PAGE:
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Cut to perfection

ROYAL TOUCH Raghavendra Rathore had to give many options to Vidhu Vinod Chopra to get the right beard for Amitabh Bachchan

ROYAL TOUCH Raghavendra Rathore had to give many options to Vidhu Vinod Chopra to get the right beard for Amitabh Bachchan   | Photo Credit: PHOTO: S. ARNEJA

Designer Raghavendra Rathore talks to ANUJ KUMAR about the special clothes he has designed for Amitabh Bachchan for Vidhu Vinod Chopra's "Eklavya"

If it's Rajasthan it has to be Raghavendra Rathore. Yes, when Vidhu Vinod Chopra decided to set his film Eklavya - The Royal Guard in Rajasthan his first choice for costumes was designer Raghavendra Rathore. "It is my first film assignment. Shantanu Moitra (who has composed the music) suggested my name. I was nervous at the beginning but in Vinod I found a meticulous person who works in a democratic format and gave me all the creative freedom, which I believe is a divine gift in India to have."Talking about the concept of a royal guard, Rathore, who himself hails from the royal family of Jodhpur, says they were knights who used to be an integral part of the family in those days. "Unlike today, they were treated like family members and used to help in household chores as well." Rathore adds that the respect element for the helpers can be gauged from the fact that his mother had to bow before the sweeperess, as she was older to her. As for the costumes, Rathore says the most difficult part was to create the look for Amitabh Bachchan. "From beard to turban to boots, everything took considerable time. As the entire story unfolds in two days, he had to carry one look and Vinod wanted him to appear completely different from his previous films. I created a number of options on my Photoshop and finally decided on this particular look where he sports a turban and a beard, wears churidar with a kamarband and boots. We didn't want to make him look like a freak and at the same time didn't want to overdress him in typical Bollywood way. Just to get the right kind of beard Vinod tried six-seven options. And till the last shoot, there were special guys, just to check every strand of it."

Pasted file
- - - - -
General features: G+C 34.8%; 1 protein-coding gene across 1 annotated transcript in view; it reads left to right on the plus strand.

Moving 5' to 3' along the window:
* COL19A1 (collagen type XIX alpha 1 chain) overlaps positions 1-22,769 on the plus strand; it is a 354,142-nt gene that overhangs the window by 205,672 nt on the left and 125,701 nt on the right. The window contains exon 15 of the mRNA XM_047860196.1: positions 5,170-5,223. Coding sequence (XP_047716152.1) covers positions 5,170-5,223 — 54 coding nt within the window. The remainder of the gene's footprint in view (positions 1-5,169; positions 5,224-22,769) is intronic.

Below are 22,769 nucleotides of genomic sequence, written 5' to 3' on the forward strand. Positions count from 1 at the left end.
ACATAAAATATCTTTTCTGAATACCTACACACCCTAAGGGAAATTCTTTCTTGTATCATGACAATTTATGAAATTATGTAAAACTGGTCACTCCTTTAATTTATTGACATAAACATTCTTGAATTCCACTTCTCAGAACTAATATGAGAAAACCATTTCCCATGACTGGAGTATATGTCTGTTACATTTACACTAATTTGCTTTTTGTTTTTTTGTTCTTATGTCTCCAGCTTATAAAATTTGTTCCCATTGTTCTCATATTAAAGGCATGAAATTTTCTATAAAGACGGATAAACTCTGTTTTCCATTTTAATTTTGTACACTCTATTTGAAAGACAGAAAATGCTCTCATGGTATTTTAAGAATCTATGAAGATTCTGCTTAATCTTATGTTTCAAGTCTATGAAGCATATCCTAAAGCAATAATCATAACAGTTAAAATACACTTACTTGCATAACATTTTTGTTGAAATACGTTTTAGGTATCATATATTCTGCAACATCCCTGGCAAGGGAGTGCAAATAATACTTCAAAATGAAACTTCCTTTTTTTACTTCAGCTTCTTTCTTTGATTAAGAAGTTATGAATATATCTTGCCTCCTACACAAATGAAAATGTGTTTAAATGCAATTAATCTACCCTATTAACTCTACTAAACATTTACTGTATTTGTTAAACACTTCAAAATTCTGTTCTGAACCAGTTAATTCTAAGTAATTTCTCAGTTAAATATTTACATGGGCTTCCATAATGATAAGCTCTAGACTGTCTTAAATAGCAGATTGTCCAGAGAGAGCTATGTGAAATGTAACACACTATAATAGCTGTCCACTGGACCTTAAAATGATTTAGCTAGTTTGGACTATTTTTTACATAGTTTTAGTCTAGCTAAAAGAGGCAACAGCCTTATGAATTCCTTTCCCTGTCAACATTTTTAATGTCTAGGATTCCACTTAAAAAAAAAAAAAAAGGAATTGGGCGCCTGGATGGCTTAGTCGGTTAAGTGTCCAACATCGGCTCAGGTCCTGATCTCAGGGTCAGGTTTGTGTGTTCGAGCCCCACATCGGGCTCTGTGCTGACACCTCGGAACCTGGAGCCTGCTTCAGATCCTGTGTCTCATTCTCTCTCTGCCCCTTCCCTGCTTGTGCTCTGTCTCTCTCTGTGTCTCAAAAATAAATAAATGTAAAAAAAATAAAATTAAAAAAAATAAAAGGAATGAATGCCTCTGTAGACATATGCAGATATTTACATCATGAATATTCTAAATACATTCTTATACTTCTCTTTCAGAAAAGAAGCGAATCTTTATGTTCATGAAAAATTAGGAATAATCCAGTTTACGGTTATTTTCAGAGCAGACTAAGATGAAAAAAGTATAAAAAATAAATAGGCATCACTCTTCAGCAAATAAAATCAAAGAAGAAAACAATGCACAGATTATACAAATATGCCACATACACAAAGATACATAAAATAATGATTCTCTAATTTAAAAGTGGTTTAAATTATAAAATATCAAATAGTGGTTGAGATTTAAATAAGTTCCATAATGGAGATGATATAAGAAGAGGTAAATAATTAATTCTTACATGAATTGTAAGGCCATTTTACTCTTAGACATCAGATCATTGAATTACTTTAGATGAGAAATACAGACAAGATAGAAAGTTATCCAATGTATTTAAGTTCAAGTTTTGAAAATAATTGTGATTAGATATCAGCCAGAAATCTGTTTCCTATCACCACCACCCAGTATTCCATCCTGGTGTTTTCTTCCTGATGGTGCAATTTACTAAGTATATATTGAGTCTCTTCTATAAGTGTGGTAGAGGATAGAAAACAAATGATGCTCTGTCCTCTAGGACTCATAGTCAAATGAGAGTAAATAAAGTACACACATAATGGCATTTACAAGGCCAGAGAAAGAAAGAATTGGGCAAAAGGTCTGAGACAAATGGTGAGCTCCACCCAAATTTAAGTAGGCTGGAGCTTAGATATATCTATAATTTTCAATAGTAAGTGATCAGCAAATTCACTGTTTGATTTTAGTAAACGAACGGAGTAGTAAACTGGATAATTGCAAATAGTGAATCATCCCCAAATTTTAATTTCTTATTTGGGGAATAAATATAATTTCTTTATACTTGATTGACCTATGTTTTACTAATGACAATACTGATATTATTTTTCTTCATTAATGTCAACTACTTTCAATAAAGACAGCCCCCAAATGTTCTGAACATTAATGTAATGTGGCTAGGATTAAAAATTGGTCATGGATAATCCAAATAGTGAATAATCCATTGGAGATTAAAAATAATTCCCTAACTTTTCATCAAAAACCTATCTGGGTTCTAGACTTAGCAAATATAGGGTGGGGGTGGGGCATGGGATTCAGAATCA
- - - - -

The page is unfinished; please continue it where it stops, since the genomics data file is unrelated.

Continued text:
Difficult to impress

He says it was difficult to impress Bachchan. "Though I have designed for him for Kaun Banega Crorepati but here things were different. He knows what works for him and doesn't want to fiddle too much. First he suggested making the outfit in leather. I did but told him it will look unrealistic in Rajasthan. He agreed. Then in case of turban I wanted him to wear it in typical Rajasthani style, a little high showing the forehead and with a chinga, the drape of the turban - as Jackie Shroff does in one scene - but he thought it would appear very regional, like Paheli. I agreed. For boots we wanted an aged feel, but the manufacturers kept on supplying us with options, which had some sheen. Finally, he suggested he has one in his collection, which I think he wore in Don. It worked. I had to repeatedly tell him to wear kamarband as tight as possible. He would give me a look and tighten it with full force."Rathore says if Bachchan brings the traditional look, with Saif he has tried to bring in fashion in the film. "I am pushing for safari suits these days. Despite an evergreen silhouette like bandhgala, it is now considered a dress for the babus. Saif was hesitant, but finally relented to wear a black safari." The audience will get to see his signature bandhagalas and breaches as well. "Bandhagalas are always popular but from the film, the discerning will get to know the right length of a kurta and why not to use a readymade turban," he quips. As a designer, Rathore says the most difficult thing is to see holes being created in your creations. "They ask to make copies of outfits - one before the bullet is fired and one for the after-effect. It hurts!"
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